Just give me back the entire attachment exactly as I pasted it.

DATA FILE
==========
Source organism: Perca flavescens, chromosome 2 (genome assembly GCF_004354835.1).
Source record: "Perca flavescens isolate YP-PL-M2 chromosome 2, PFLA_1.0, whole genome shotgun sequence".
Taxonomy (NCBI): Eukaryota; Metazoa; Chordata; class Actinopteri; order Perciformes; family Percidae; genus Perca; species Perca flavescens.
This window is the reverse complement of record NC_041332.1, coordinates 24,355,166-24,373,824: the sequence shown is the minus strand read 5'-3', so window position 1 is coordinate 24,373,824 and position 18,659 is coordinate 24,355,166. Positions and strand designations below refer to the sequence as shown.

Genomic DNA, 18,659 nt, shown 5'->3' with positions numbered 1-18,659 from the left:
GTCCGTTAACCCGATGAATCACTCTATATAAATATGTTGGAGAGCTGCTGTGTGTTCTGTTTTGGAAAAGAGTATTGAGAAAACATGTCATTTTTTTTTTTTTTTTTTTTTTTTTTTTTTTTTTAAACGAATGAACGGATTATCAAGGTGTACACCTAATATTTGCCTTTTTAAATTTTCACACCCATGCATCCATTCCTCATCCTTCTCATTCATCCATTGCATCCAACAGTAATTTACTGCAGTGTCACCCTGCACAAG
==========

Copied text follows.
Source organism: Perca flavescens, chromosome 2 (genome assembly GCF_004354835.1).
Source record: "Perca flavescens isolate YP-PL-M2 chromosome 2, PFLA_1.0, whole genome shotgun sequence".
Taxonomy (NCBI): Eukaryota; Metazoa; Chordata; class Actinopteri; order Perciformes; family Percidae; genus Perca; species Perca flavescens.
This window is the reverse complement of record NC_041332.1, coordinates 24,355,166-24,373,824: the sequence shown is the minus strand read 5'-3', so window position 1 is coordinate 24,373,824 and position 18,659 is coordinate 24,355,166. Positions and strand designations below refer to the sequence as shown.

Genomic DNA, 18,659 nt, shown 5'->3' with positions numbered 1-18,659 from the left:
GTCCGTTAACCCGATGAATCACTCTATATAAATATGTTGGAGAGCTGCTGTGTGTTCTGTTTTGGAAAAGAGTATTGAGAAAACATGTCATTTTTTTTTTTTTTTTTTTTTTTTTTTTTTTTTTAAACGAATGAACGGATTATCAAGGTGTACACCTAATATTTGCCTTTTTAAATTTTCACACCCATGCATCCATTCCTCATCCTTCTCATTCATCCATTGCATCCAACAGTAATTTACTGCAGTGTCACCCTGCACAAG